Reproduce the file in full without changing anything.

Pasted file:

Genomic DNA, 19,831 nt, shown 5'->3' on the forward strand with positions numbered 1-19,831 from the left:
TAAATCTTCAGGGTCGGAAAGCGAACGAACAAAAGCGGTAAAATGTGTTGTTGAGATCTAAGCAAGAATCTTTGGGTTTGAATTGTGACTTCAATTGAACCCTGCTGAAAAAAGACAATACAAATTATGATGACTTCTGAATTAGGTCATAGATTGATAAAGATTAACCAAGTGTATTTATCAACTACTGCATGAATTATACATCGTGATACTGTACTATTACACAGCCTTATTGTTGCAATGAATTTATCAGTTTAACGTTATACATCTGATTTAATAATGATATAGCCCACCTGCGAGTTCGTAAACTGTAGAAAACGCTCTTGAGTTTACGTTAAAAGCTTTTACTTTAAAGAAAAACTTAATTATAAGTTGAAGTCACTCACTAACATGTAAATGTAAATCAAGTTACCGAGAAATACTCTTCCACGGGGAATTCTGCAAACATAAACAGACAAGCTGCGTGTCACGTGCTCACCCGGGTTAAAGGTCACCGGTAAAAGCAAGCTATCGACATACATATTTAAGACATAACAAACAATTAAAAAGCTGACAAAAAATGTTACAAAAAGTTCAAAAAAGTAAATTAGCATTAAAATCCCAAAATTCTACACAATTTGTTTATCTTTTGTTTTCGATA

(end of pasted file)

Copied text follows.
Genomic DNA, 19,831 nt, shown 5'->3' on the forward strand with positions numbered 1-19,831 from the left:
TAAATCTTCAGGGTCGGAAAGCGAACGAACAAAAGCGGTAAAATGTGTTGTTGAGATCTAAGCAAGAATCTTTGGGTTTGAATTGTGACTTCAATTGAACCCTGCTGAAAAAAGACAATACAAATTATGATGACTTCTGAATTAGGTCATAGATTGATAAAGATTAACCAAGTGTATTTATCAACTACTGCATGAATTATACATCGTGATACTGTACTATTACACAGCCTTATTGTTGCAATGAATTTATCAGTTTAACGTTATACATCTGATTTAATAATGATATAGCCCACCTGCGAGTTCGTAAACTGTAGAAAACGCTCTTGAGTTTACGTTAAAAGCTTTTACTTTAAAGAAAAACTTAATTATAAGTTGAAGTCACTCACTAACATGTAAATGTAAATCAAGTTACCGAGAAATACTCTTCCACGGGGAATTCTGCAAACATAAACAGACAAGCTGCGTGTCACGTGCTCACCCGGGTTAAAGGTCACCGGTAAAAGCAAGCTATCGACATACATATTTAAGACATAACAAACAATTAAAAAGCTGACAAAAAATGTTACAAAAAGTTCAAAAAAGTAAATTAGCATTAAAATCCCAAAATTCTACACAATTTGTTTATCTTTTGTTTTCGATA